Top brokerage firms offer different platforms for different investment needs. Some are best for beginners and others are ideal for more advanced investors. Platforms were evaluated with a focus on how they serve in each category.
What are brokerage accounts?
Brokerage accounts are a type of account used for investments. With a brokerage account open and funded, you can buy and sell stocks, bonds, funds, and other investments.
In many ways, brokerage accounts work like a bank account. They can hold cash and assets and are very secure. But unlike a bank account, which can only hold cash, brokerage accounts can hold a wide variety of assets that can go up and down in value over time.
How do brokerage accounts work?
Brokerage accounts are best managed online. Using your brokerage website or mobile app, you can transfer funds, enter trade orders, monitor your positions, research current and future investments, and just about anything else you need to do in a brokerage account.
In the United States, brokerage accounts are insured by the SIPC. That means if your brokerage goes out of business, you are guaranteed to get your money and other assets back up to SIPC limits.
Brokerage firms in the United States are regulated by the Securities and Exchange Commission and industry association FINRA, among other government agencies and industry groups.
Who should use a brokerage account?
Anyone who wants to invest needs a brokerage account. Whether you’re investing for short-term gains, retirement goals, or anything in between, a brokerage account is what you need to make it happen.
Brokerage accounts are best for people who already have a good understanding of their personal finances and are not worried about short-term financial needs. Make sure you’re covering your bills before you add investments to your budget.
How much should a brokerage account cost?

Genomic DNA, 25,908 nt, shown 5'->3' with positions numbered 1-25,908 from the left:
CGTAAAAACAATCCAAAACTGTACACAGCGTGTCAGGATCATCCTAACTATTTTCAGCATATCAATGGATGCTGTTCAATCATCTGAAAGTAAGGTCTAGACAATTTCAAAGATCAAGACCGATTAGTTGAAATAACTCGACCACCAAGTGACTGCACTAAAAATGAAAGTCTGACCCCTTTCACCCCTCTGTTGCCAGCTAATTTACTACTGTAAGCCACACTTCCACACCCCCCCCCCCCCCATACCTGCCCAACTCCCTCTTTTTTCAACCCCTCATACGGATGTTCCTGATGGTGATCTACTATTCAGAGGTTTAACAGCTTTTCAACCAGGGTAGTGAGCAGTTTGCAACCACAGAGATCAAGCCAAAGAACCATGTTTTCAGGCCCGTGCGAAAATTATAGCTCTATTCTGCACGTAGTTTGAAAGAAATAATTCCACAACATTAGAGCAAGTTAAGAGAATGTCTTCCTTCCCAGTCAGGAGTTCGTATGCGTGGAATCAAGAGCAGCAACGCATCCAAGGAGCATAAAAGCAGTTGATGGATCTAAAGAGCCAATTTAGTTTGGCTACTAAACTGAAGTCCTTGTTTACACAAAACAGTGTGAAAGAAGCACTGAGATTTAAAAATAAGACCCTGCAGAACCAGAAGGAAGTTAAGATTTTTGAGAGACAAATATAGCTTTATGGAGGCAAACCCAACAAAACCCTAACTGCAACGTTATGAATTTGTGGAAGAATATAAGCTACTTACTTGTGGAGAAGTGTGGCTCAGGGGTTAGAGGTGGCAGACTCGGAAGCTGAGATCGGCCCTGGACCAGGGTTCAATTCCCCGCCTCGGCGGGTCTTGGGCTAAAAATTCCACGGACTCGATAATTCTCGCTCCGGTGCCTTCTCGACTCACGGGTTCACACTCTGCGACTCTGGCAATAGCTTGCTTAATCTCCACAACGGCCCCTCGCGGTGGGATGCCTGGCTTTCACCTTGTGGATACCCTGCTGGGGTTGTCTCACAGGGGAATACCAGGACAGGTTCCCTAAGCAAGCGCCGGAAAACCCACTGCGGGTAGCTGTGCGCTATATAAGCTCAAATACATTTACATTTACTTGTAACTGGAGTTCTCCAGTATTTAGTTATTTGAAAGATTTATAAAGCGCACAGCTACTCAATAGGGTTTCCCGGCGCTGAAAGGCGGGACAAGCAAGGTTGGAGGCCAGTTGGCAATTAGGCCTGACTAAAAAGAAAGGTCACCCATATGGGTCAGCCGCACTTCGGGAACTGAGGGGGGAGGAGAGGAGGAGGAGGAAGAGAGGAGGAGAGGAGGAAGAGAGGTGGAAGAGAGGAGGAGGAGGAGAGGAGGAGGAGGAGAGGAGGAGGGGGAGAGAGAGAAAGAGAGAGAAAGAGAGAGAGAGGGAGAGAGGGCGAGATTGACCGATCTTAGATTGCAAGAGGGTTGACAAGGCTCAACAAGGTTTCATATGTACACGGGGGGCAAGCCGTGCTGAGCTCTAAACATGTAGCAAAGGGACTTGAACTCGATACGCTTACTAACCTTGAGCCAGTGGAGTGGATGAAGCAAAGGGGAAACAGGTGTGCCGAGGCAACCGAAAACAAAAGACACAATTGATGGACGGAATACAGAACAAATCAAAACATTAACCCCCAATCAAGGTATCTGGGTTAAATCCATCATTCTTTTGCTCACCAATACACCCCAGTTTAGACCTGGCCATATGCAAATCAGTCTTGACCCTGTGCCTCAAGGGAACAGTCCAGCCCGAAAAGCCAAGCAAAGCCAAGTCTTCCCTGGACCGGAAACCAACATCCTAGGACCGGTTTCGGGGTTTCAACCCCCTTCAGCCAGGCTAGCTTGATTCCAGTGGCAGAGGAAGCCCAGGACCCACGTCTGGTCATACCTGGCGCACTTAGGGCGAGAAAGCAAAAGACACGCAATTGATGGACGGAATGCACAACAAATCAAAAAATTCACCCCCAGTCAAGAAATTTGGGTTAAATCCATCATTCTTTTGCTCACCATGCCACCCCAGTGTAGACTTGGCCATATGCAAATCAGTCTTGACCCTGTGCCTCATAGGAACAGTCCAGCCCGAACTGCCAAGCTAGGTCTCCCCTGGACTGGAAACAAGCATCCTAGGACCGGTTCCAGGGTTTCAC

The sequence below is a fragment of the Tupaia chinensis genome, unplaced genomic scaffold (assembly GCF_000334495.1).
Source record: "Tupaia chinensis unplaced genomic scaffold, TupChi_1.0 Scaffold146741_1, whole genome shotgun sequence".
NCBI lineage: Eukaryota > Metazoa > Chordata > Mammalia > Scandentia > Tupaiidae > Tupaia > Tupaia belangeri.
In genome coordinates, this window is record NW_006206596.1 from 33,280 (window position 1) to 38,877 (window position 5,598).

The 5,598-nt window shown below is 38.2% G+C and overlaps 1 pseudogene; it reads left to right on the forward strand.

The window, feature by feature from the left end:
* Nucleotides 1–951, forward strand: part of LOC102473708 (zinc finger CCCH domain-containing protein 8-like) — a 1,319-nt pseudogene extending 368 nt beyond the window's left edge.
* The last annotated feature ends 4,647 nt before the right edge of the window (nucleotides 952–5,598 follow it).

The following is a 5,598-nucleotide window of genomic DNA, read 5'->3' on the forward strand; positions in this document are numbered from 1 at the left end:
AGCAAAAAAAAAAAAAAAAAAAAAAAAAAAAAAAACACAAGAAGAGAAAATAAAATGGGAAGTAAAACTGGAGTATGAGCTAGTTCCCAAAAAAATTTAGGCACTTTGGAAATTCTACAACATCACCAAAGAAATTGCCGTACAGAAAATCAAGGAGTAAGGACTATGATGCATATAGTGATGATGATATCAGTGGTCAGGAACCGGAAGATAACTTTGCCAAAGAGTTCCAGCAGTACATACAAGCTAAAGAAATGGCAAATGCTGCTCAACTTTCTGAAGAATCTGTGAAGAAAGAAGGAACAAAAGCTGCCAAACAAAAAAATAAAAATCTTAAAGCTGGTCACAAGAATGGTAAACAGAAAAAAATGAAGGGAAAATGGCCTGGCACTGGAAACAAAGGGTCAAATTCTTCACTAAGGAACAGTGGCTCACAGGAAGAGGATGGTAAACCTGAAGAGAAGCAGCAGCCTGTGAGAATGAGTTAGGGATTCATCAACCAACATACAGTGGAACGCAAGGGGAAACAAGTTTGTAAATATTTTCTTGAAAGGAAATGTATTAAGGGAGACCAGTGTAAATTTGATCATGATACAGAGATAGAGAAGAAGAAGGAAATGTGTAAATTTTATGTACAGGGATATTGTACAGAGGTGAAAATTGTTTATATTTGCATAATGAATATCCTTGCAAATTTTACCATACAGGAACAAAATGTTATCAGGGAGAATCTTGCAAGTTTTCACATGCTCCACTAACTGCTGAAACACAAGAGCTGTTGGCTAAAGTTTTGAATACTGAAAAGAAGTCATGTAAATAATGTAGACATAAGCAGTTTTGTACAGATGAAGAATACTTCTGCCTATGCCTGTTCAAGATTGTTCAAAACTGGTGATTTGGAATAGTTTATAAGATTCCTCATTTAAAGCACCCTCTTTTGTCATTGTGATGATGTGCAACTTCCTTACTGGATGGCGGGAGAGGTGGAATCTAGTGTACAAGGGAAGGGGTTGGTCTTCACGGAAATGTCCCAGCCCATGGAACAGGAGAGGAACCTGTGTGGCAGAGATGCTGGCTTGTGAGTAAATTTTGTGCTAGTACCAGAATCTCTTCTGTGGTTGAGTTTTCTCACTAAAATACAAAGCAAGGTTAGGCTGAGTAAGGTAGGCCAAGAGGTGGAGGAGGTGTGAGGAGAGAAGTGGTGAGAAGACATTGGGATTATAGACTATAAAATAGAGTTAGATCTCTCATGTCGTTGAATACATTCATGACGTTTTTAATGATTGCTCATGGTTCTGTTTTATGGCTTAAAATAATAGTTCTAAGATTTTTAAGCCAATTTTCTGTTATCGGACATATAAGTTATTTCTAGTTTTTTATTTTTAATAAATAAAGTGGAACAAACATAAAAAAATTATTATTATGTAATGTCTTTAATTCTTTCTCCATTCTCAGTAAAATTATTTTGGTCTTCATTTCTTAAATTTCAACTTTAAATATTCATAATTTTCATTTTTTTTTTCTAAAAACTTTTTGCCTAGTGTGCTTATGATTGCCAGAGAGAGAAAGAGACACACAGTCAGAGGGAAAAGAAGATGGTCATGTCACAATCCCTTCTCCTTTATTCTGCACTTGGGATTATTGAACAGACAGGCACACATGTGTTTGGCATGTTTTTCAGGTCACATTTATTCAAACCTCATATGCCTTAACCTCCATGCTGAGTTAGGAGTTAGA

In most cases, modern brokerage accounts are free to open and keep. There should be no recurring fees or minimum charges if you’re looking for the best brokerage account for most investors.
There should also be few or no commissions for stock, ETF, and options trades. Some fees for phone or broker-assisted trades are common, as are commissions for some mutual funds and other investments.
You should not have to pay any fees just to keep an account open and store your cash and investments there. If you do, it could be time to switch brokerage accounts.
How do I choose an online brokerage?
Everyone’s investment goals and preferences are unique, so there is no perfect brokerage for everyone. To choose the best brokerage, start by looking at your own investment style and what you want from a brokerage. Whether that’s cutting-edge active-trading tools or a long list of no-transaction-fee mutual funds, there’s a good online brokerage for everyone.
Once you understand what you need, look at costs, platforms, investment account types, and available investments to lock in the decision on what’s best for you.
Eric Rosenberg has over a decade of experience writing about personal finance topics, including investing. He has an undergraduate degree and MBA in finance and spent time during his MBA program managing a portion of the University of Denver endowment fund. He is an expert in investments, banking, payments, credit cards, insurance, and business finance.
Disclosure: TD Ameritrade is a partner of Insider, Inc.’s business development team, which is separate from its editorial department. We may receive a commission if you open an account.
Disclosure: This post is brought to you by the Personal Finance Insider team. We occasionally highlight financial products and services that can help you make smarter decisions with your money. We do not give investment advice or encourage you to adopt a certain investment strategy. What you decide to do with your money is up to you. If you take action based on one of our recommendations, we get a small share of the revenue from our commerce partners. This does not influence whether we feature a financial product or service. We operate independently from our advertising sales team.